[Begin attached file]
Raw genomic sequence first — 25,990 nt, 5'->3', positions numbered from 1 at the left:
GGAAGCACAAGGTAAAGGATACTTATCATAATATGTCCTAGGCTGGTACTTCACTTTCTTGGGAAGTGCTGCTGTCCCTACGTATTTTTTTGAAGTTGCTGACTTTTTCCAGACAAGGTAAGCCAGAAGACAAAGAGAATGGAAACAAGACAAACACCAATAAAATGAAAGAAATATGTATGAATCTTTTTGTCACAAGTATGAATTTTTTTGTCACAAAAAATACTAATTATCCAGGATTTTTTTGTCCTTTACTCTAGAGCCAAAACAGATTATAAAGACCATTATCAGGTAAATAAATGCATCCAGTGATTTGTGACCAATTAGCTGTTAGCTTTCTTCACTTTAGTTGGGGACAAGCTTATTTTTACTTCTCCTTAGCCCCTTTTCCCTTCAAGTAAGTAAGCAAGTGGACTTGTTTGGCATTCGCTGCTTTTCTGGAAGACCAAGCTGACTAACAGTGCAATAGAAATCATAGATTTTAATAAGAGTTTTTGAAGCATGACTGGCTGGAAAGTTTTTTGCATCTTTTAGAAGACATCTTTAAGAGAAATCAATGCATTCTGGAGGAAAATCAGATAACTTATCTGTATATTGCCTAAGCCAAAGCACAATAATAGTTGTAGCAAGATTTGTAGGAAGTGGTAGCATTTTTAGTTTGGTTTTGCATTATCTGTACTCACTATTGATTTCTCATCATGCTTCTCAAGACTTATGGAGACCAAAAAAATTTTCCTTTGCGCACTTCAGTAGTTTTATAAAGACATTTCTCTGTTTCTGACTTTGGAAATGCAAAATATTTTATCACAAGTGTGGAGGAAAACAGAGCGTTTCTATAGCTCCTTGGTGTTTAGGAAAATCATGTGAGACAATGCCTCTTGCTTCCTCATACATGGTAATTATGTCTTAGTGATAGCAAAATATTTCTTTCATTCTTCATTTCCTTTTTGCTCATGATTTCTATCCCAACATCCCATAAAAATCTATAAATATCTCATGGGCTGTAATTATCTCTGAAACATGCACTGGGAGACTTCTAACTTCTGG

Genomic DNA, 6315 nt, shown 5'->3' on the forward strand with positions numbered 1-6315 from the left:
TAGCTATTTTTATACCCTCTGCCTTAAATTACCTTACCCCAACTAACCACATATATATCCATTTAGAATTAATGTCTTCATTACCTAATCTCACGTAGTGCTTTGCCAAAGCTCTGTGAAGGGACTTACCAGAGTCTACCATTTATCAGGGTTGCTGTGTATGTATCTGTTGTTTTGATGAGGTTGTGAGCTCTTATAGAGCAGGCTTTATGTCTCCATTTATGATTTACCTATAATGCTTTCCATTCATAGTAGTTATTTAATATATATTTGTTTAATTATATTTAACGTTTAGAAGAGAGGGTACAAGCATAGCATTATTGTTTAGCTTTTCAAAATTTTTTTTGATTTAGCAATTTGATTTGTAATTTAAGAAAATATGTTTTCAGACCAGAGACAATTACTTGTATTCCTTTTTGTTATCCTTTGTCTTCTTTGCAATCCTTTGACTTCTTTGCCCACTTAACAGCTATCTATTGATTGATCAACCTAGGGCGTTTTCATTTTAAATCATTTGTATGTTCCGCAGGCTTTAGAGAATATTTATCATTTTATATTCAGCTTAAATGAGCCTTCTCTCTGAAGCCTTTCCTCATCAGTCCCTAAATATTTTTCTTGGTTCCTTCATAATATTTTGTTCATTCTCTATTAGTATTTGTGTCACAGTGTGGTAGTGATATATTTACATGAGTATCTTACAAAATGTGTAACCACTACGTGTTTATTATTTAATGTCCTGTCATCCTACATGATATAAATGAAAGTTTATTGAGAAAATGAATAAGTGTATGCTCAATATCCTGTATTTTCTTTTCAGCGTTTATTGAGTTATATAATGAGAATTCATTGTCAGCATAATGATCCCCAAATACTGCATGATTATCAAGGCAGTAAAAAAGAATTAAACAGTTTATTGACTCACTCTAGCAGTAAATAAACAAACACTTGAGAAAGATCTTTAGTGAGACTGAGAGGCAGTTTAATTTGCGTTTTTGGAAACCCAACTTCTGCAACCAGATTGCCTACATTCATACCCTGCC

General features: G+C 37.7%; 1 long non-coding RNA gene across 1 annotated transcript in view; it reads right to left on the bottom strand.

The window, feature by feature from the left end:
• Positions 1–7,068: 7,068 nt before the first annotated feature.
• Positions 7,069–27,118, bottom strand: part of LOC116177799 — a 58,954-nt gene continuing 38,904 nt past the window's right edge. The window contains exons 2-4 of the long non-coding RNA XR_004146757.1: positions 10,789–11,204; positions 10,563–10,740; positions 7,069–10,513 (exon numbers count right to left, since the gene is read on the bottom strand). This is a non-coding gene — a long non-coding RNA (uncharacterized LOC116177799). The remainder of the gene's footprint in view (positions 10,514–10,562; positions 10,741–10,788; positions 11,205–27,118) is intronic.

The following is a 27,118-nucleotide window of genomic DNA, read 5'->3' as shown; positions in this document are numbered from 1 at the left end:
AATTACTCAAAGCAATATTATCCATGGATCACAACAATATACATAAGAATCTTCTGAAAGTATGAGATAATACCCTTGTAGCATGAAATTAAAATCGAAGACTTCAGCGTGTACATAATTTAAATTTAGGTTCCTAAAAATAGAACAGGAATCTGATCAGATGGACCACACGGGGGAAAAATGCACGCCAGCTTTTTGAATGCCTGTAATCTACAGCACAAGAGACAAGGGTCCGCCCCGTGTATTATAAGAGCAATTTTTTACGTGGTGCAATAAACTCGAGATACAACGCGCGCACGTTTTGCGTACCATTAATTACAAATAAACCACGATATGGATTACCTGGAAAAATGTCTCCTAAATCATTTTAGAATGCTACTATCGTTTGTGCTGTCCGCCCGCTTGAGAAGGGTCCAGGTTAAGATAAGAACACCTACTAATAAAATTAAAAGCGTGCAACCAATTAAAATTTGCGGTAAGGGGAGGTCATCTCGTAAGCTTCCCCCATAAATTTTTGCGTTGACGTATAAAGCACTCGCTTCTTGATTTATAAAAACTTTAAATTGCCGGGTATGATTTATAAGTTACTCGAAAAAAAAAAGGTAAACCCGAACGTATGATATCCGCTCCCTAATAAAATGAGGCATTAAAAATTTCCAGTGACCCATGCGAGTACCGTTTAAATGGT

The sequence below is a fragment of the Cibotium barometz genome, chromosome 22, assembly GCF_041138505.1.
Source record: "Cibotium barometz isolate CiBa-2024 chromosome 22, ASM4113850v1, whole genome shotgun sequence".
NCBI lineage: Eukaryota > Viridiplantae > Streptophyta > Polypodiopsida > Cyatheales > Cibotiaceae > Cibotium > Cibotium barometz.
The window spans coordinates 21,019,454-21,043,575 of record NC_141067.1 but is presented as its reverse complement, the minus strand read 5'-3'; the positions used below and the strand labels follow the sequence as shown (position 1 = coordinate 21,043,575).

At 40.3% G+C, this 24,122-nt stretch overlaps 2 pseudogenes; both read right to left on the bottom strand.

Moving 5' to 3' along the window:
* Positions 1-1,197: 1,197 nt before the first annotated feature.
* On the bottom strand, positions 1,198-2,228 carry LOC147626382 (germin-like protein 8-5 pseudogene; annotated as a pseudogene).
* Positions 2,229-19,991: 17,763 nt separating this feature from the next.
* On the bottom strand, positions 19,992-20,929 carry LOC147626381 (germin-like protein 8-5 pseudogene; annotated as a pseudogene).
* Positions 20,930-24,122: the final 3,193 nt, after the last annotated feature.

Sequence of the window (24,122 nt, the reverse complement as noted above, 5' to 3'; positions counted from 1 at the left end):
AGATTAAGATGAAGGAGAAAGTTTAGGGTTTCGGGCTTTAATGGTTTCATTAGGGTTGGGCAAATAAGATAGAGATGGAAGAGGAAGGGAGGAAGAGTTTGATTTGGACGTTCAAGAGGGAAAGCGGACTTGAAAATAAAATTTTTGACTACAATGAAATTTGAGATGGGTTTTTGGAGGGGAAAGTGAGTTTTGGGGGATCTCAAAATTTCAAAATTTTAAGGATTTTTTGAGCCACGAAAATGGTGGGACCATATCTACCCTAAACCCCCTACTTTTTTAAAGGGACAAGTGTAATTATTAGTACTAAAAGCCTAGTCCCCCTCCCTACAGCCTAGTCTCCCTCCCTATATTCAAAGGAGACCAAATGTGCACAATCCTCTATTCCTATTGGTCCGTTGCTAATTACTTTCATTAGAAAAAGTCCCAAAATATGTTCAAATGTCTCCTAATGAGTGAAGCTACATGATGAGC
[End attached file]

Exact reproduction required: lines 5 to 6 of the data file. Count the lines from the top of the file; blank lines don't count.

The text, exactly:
General features: G+C 37.7%; 1 long non-coding RNA gene across 1 annotated transcript in view; it reads right to left on the bottom strand.

The window, feature by feature from the left end: